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Frank McCourt Photo by: Getty Images

New York City school to be named after Frank McCourt

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Frank McCourt Photo by: Getty Images

New York City Schools Chancellor Joel Klein announced his proposal to create a high school named in honor of the late Pulitzer Prize winning author Frank McCourt at a memorial service to celebrate McCourt’s life and work held at Symphony Space in upper Manhattan last week.

When finalized the new school will open on Manhattan’s Brandeis campus located on the Upper West Side in September 2010. Initially it will serve ninth graders, with additional grades being phased in annually until the process is complete during the 2013-14 school year.

McCourt, the Irish American author of the international bestseller Angela’s Ashes, worked as a New York City public school educator for 29 years, including 15 years as a teacher of English and creative writing at Stuyvesant High School in Manhattan until his retirement in 1987.

In a statement Klein said, “Frank McCourt was a remarkable writer, but I believe he achieved his greatest impact as a New York City public school teacher for 29 years. I’m pleased to announce our intention to honor his legacy through creation of a new public school that will nurture the academic and creative talents of New York City students for generations to come.”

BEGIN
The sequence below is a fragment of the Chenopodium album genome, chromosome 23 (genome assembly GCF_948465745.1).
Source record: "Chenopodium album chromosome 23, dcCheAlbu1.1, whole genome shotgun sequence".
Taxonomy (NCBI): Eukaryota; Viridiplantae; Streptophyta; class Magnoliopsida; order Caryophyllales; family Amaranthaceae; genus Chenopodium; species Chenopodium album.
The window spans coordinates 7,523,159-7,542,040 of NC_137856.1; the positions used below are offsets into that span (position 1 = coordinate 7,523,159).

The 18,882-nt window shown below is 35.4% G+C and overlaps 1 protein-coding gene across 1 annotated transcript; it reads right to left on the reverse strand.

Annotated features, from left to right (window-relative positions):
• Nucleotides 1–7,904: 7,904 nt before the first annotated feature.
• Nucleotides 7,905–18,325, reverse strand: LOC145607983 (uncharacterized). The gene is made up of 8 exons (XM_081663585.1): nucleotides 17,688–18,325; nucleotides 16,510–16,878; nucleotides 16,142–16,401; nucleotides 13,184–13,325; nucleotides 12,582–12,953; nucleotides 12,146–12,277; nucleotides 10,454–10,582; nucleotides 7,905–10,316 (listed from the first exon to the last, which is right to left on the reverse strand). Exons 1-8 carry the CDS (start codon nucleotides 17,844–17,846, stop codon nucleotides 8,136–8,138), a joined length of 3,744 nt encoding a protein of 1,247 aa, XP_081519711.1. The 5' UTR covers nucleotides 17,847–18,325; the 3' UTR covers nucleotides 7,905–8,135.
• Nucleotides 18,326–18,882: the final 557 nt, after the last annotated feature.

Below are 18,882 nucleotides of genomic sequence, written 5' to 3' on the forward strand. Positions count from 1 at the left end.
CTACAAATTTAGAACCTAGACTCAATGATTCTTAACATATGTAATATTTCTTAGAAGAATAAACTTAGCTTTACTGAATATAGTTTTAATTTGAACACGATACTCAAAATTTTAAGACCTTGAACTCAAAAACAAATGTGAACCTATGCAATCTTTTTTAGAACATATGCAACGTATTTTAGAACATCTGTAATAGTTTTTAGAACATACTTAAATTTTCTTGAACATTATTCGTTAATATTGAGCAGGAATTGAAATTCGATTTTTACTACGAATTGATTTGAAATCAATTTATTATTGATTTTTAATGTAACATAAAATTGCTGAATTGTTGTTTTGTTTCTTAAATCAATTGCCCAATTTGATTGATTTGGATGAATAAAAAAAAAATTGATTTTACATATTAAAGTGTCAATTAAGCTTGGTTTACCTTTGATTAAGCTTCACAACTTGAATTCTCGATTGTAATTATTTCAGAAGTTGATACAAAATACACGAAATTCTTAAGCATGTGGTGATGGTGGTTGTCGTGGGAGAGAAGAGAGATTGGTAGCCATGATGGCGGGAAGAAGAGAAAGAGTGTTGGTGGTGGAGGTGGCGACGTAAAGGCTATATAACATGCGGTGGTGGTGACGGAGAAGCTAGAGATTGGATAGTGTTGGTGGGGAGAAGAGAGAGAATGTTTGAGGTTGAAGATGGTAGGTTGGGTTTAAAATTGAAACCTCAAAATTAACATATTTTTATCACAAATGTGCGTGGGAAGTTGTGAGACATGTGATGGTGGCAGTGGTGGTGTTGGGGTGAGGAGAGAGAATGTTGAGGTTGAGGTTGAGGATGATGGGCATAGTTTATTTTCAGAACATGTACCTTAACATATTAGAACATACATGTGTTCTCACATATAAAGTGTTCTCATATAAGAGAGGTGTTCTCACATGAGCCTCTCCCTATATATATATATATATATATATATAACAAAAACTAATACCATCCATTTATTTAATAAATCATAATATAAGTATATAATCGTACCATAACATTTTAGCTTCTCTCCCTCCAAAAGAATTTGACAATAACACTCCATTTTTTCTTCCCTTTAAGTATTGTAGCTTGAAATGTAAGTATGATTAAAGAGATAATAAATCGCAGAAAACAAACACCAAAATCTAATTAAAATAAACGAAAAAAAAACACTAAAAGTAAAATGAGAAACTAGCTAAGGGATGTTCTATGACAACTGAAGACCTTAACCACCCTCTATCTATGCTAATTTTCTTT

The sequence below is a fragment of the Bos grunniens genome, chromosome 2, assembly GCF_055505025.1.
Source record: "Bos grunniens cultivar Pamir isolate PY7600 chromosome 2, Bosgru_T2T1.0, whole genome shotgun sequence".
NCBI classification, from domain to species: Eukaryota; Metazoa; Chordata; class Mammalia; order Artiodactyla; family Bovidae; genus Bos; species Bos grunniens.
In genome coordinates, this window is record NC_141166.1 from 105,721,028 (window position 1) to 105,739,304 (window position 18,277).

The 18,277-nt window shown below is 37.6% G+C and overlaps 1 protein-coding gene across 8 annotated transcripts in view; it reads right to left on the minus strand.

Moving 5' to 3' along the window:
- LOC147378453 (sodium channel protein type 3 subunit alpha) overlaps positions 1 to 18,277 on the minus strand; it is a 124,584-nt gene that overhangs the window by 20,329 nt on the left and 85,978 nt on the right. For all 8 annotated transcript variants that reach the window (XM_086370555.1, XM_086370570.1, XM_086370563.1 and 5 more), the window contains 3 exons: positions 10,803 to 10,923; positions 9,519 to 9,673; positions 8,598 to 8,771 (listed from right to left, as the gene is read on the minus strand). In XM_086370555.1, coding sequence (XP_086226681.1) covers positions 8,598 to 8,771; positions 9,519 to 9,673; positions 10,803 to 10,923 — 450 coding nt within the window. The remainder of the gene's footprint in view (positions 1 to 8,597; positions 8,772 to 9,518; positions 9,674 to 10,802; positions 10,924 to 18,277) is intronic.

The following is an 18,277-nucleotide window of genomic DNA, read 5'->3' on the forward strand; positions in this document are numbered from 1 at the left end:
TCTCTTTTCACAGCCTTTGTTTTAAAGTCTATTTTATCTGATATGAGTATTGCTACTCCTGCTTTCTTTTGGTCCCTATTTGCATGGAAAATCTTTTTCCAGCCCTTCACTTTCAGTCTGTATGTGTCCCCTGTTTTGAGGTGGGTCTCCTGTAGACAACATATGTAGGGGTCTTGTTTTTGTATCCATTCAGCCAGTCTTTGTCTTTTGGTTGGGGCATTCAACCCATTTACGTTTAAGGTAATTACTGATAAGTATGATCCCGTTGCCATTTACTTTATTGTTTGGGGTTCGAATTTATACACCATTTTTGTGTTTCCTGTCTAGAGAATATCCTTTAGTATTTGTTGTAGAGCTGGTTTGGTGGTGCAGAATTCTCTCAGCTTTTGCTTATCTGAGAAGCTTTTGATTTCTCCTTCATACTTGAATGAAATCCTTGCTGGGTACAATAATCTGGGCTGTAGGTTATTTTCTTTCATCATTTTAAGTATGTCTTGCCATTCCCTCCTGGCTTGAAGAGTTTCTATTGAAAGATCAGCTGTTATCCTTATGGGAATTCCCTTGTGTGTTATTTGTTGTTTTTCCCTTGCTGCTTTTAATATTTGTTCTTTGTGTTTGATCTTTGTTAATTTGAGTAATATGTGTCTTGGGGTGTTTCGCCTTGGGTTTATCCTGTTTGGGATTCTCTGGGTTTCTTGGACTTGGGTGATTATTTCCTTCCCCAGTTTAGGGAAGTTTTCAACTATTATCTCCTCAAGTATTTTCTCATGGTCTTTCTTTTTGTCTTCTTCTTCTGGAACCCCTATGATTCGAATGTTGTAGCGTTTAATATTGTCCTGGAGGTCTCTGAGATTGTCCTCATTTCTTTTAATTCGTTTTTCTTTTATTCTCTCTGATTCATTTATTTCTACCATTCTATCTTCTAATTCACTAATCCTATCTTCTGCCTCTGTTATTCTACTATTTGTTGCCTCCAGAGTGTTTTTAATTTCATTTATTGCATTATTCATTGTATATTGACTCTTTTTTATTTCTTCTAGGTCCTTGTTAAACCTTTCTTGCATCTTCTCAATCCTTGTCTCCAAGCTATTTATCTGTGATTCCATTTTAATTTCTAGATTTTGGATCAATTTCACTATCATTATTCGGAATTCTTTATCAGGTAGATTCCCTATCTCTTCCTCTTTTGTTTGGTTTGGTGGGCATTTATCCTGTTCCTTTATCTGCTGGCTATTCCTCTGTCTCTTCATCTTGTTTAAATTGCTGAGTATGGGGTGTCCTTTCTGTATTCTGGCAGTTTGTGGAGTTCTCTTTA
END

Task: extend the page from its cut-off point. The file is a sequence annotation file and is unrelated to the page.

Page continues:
Congressman Charles Rangel told the press, “I can’t think of a better way to remember the life of Frank McCourt, not just a Pulitzer Prize winner, but a longtime public school teacher and child of immigrant parents, than to create this school in his honor.”

The McCourt School proposal was shaped though input from parents, education advocates, and elected officials. In the coming months a community hearing will be convened to gather additional feedback before the Panel for Educational Policy votes on the final proposal. If approved, the school would meet demand for creation of an additional citywide, selective high school.

Klein’s announcement that a new school would be named in McCourt’s honor amused his brother Malachy, who told the crowd at the memorial service, “Frank always said, whenever they are talking about education, they always have people who are nowhere near a classroom discussing it, so he would be amused at this whole idea of them naming a school after him.”

McCourt passed away on July 19 after a battle with cancer. He was 78.

Malachy, 76, the brother closest to Frank’s age, recalled at the memorial how he had warned his older brother to tell the truth and spare nothing during the writing of Angela’s Ashes.

“There will be no spine in your book unless you tell the truth,” Malachy counseled, adding that its unexpected success had changed his life too. “I’m writing a new work now. It’s called, I Read Your Brother’s Book.”

Irish consul general in New York Niall Burgess told the audience how he had first come to know Frank over 20 years ago in Chicago, and how Frank’s experience as an emigrant has helped shape him.

“Frank was an emigrant. His book reflects the experiences of thousands of other emigrants. Frank described what it felt like to emigrate here in the middle of the last century,” McCourt said.

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